New Media, Old Structures: Time for a Change

Tomorrow, 21 May 2011, at Goldsmiths College in New Cross, south London, there is a one-day conference considering the co-operative model as an alternative to the corporate one for media ownership.

Sponsored jointly by the National Union of Journalists, Goldsmiths College and the UK Co-Operative movement, the conference is considering something that corporate media (‘old media, old models’) don’t usually consider.

The issue really is whether or not we have to create structures just to ensure that some people will continue to reap all the benefits of the work that has contributed to the success of an operation. For example, the sale of the Huffington Post raised concerns because of the free labour of the bloggers and other contributors that made it what it was (i.e. something that someone, or rather some corporation, was willing to pay money for – over US$ 300 million – that which owes a lot to these contributors).

What we should be talking about is precisely this ‘new’ (rather actually ‘old’ – even ‘ancient’) model of organising all sorts of enterprises. In Nanaimo, BC, Canada, a pulp and paper mill was organised along lines whereby employees (including former laid-off employees) were able to purchase and control the Harmac mill (with help from a very few wealthy individuals) and it has been extremely successful through the economic downturn, even as other pulp and paper mills were shut down elsewhere in that province.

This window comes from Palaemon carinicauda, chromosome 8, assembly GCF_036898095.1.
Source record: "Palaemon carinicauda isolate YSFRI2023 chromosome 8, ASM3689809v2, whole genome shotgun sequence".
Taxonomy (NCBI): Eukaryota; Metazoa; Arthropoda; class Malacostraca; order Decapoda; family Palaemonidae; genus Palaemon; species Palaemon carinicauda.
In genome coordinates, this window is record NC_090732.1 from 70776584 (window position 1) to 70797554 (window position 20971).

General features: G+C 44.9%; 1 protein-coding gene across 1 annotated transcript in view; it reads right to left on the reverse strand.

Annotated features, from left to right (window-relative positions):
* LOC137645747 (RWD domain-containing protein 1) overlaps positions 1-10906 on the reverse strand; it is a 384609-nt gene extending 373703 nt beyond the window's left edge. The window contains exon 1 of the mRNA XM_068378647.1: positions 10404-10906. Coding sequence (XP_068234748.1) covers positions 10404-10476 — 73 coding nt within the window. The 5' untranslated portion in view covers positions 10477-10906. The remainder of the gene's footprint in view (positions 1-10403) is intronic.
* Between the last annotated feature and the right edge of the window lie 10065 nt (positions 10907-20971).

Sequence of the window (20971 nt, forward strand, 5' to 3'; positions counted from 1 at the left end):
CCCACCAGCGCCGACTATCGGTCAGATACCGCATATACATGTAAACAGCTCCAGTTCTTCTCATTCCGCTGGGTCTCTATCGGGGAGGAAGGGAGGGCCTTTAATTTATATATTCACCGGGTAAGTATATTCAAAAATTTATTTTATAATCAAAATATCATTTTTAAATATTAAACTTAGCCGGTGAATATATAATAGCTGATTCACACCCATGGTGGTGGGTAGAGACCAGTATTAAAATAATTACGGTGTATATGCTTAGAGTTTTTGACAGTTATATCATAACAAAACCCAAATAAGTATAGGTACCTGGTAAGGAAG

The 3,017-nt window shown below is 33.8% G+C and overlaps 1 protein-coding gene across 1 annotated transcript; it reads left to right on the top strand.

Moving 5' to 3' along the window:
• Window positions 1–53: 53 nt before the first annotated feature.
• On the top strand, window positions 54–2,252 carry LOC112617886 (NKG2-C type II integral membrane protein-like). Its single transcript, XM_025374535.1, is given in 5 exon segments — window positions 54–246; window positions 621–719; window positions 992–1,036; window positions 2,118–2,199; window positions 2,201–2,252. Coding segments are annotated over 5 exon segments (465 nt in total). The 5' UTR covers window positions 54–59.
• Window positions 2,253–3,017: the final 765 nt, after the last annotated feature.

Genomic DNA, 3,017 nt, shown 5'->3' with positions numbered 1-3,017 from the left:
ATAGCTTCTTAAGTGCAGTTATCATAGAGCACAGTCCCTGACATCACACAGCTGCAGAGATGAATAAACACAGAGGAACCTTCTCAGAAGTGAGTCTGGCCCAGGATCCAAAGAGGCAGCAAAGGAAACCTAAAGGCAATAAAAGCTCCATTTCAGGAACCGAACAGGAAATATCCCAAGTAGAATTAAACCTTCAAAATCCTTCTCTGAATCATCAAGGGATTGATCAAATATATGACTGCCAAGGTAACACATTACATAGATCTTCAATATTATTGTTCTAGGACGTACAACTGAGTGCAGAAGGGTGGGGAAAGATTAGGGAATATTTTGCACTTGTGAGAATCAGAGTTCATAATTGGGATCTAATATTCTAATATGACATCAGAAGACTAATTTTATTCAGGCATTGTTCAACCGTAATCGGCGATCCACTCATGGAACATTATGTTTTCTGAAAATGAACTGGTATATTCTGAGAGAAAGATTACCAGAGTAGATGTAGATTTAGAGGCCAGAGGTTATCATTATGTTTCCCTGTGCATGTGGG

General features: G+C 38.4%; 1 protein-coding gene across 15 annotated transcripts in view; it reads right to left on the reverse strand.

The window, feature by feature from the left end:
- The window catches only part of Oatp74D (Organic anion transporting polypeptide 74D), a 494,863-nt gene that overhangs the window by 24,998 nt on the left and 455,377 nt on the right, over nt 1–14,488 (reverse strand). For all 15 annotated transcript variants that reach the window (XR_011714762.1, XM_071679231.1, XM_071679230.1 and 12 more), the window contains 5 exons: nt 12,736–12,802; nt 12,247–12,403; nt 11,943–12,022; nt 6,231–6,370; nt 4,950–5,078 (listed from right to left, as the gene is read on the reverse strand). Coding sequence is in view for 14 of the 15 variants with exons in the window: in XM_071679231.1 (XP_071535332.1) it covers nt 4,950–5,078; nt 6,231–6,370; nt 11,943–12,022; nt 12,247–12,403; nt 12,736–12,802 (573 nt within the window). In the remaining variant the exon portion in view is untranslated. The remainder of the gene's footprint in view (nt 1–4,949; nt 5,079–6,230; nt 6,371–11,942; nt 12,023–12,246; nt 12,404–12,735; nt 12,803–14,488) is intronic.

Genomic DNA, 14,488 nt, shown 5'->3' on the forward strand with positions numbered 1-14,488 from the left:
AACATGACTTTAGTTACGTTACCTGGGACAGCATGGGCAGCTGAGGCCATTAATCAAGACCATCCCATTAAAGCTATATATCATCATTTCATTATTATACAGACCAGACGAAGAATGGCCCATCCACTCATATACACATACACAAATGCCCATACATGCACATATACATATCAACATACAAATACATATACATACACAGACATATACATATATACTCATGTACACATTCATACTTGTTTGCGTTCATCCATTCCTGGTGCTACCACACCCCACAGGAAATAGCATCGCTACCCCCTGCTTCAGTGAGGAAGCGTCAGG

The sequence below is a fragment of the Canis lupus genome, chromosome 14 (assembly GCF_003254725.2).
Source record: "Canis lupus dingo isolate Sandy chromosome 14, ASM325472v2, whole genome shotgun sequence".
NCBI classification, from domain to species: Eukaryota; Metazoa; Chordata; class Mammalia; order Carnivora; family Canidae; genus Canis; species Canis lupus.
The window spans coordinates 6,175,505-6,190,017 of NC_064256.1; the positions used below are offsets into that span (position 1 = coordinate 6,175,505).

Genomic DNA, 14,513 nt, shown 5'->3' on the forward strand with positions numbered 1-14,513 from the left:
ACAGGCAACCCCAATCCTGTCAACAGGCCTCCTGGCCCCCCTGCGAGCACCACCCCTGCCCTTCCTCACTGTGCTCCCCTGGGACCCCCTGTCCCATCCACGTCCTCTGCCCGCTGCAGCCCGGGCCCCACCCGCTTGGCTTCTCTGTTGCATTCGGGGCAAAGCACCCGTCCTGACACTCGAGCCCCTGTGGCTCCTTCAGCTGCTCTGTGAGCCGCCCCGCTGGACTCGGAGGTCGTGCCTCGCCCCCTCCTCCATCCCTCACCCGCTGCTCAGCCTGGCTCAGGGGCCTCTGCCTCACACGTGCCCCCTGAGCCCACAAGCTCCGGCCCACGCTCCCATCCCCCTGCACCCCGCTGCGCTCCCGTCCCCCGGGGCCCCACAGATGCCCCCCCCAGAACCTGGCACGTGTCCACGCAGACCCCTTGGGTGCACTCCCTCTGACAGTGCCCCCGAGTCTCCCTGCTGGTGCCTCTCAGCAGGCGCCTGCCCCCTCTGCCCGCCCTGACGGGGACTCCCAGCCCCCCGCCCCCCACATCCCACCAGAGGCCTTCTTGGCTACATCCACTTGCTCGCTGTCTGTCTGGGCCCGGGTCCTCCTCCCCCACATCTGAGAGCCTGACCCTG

That is, while strictly speaking not a ‘co-op’ in the strict sense of the word, it has been successful enough to be hiring back laid-off workers and competing. The difference is, is that the mill is run for the benefit of its workers NOT for a few executives who live half-way around the world and would sooner run the mill into the ground than pay workers a decent wage.

(In Victoria, BC, there was an attempt to take over a TV station by the employees when it was being sold off, along similar lines to the Harmac pulp and paper mill. Unfortunately, it came to nought.)

At the same time,, Canada’s leading alternative, progressive new media outlet/website and now more than ten years old, continues to expand the possibilities of what new media can do where print media failed to do. However, it needs financial support, as do all progressive media. Hopefully, we will see the day when many of these corporate models will be turned around into media that support their ‘owners’, including those that work there and those that read, listen and/or watch them.

I am looking forward to hearing from a range of speakers, including Granville Williams and Natalie Fenton, amongst others from the co-op movement, NUJ and academia. It’s at the New Academic Building, Goldsmiths College, London SE14, from 10:30 to 4:30 pm.



Filed under Alternative Media, Citizen Journalism, Economics, Journalism, Social Media, Work and working conditions

2 responses to “New Media, Old Structures: Time for a Change

  1. Hey, this sounds good Herbert, are you going?

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